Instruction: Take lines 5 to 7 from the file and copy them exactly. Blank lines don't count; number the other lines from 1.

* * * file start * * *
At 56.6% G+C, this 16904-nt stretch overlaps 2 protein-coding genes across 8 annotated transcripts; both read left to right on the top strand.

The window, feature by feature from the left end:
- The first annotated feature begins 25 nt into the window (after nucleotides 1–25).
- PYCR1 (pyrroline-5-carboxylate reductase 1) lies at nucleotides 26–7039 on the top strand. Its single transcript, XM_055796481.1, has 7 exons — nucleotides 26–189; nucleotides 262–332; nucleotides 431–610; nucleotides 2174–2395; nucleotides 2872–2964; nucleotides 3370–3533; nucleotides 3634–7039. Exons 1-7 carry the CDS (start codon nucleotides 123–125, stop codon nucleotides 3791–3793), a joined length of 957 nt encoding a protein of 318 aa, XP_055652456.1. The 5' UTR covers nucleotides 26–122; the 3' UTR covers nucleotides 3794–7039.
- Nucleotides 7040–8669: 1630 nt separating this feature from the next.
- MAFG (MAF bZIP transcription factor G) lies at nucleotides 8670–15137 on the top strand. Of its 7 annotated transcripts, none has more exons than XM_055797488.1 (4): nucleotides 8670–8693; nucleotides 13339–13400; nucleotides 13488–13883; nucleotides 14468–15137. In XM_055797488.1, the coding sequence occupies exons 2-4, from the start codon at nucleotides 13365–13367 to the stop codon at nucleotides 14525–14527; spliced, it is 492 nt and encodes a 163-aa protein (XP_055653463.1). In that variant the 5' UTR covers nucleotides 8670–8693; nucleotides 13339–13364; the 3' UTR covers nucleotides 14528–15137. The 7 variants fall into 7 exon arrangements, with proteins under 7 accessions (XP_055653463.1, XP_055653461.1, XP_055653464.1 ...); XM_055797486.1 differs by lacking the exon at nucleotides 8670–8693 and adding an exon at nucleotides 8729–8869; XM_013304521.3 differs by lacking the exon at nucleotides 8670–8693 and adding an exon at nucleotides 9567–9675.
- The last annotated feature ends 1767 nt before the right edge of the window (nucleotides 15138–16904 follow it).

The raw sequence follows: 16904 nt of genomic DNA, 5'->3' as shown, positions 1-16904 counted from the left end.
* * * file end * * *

- Nucleotides 7040–8669: 1630 nt separating this feature from the next.
- MAFG (MAF bZIP transcription factor G) lies at nucleotides 8670–15137 on the top strand. Of its 7 annotated transcripts, none has more exons than XM_055797488.1 (4): nucleotides 8670–8693; nucleotides 13339–13400; nucleotides 13488–13883; nucleotides 14468–15137. In XM_055797488.1, the coding sequence occupies exons 2-4, from the start codon at nucleotides 13365–13367 to the stop codon at nucleotides 14525–14527; spliced, it is 492 nt and encodes a 163-aa protein (XP_055653463.1). In that variant the 5' UTR covers nucleotides 8670–8693; nucleotides 13339–13364; the 3' UTR covers nucleotides 14528–15137. The 7 variants fall into 7 exon arrangements, with proteins under 7 accessions (XP_055653463.1, XP_055653461.1, XP_055653464.1 ...); XM_055797486.1 differs by lacking the exon at nucleotides 8670–8693 and adding an exon at nucleotides 8729–8869; XM_013304521.3 differs by lacking the exon at nucleotides 8670–8693 and adding an exon at nucleotides 9567–9675.
- The last annotated feature ends 1767 nt before the right edge of the window (nucleotides 15138–16904 follow it).